A hat-tip to Martin Woodrow at the Consultation Institute for the pointer to the following publication.
From the Canadian Public Policy Forum comes “Rescuing Public Policy – the case for Public Engagement” (PDF 1.58 MB, 188 pages) by Dan Lenihan. The book is based upon Dan’s practical experience in the Public Engagement Project carried out in a number of Canadian provinces, territories and organizations, and is the final report of that work.
Lenihan takes to task what he describes as the ‘consumer model of politics’, something we should all recognise, where the politicians focus on the small vote-catching issues to the detriment of the big problems faced by nations and economies. He then proceeds to offer an alternative approach to engagement. The document is not about e-participation, or even social media, for as he so clearly recognises, this would be putting the cart before the horse, and there is a need to gain trust through proper participative methods before introducing additional tools.
At the outset Lenihan clearly identifies central government politicians failure to realise the complexity involved in any delivery due to the existing structures and layers within government. He also recognises that the public require a level of consultation and transparency, that is nothing to do with transparency after the event, which seems to be a UK government trend, the citizen wants to be consulted at the outset, even if its to provide their support!
On page 37 Lenihan states “real solutions to complex issues not only require that stakeholders, citizens and communities be fully involved in the policy process; they require genuine collaboration between governments and the public”, unfortunately as he describes earlier Clinton (in his second term), and Blair were only interested in winning and so employed the marketeers to drive their ‘consumer model’ of politics.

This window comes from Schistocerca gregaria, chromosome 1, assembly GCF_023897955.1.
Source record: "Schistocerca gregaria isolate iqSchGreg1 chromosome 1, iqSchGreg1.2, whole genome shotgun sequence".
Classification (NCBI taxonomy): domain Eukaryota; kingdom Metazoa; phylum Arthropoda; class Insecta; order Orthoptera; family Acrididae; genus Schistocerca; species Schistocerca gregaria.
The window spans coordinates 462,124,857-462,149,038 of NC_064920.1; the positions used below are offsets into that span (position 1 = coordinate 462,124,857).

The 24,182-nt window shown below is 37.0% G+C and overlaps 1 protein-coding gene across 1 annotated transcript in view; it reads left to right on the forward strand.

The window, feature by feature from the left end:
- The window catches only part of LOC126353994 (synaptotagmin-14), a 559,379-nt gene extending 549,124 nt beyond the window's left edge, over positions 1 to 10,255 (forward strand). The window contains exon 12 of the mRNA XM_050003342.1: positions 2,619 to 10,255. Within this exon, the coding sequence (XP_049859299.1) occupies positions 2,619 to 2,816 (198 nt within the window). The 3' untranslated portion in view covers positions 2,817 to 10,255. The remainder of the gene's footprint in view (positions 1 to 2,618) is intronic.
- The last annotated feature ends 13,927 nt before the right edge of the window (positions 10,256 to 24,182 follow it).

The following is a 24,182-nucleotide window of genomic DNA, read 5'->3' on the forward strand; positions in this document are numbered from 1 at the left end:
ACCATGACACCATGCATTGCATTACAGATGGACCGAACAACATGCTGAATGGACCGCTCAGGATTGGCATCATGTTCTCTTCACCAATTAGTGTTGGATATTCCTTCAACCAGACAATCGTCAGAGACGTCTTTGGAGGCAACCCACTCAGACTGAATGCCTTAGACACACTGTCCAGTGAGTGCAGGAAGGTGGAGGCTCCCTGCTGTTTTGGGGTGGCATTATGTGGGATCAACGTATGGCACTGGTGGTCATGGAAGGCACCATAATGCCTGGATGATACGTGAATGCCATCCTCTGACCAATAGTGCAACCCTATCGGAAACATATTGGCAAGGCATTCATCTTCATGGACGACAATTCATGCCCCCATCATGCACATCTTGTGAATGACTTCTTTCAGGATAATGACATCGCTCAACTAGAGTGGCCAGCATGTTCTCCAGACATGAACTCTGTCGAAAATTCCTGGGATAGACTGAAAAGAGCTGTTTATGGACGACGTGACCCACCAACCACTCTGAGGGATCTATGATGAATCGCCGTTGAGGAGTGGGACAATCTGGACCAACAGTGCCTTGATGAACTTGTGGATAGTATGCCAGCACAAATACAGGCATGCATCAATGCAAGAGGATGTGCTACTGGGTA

At page 52 he describes his “Golden Rule of Public Engagement. It says that, if governments really want citizens and stakeholders to take some ownership of the issues, it is not enough simply to ask them for their views on the solutions. Governments must engage the public in a real dialogue where all parties work through the issues and arrive at the action plan together”. How I wish so many politicians and ‘public servants’ would learn this.
The third chapter is given over to Lenihan comparing some alternative approaches to engagement leading up to the fourth chapter that focuses on joining up services and how a participative approach can assist (co-design). Chapter five then examines some of the difficulties put in the way of the employing participation, particularly by the politicians or policy makers. The remainder of the book carries on to summarise the work, explain how politics might be reclaimed as a result of implementing the approaches outlined. There’s also a brief history of work carried out in New Brunswick. The work concludes with an appendix including an evaluation framework for collaboration with benchmarks outlined.
Given the recent dialogue around participation it will be interesting to see how the worldwide community sees Lenihan’s proposals and whether these can be further developed. However I remain skeptical about politicians and policymakers being truly willing to dilute their own control to the masses, but maybe I’m wrong?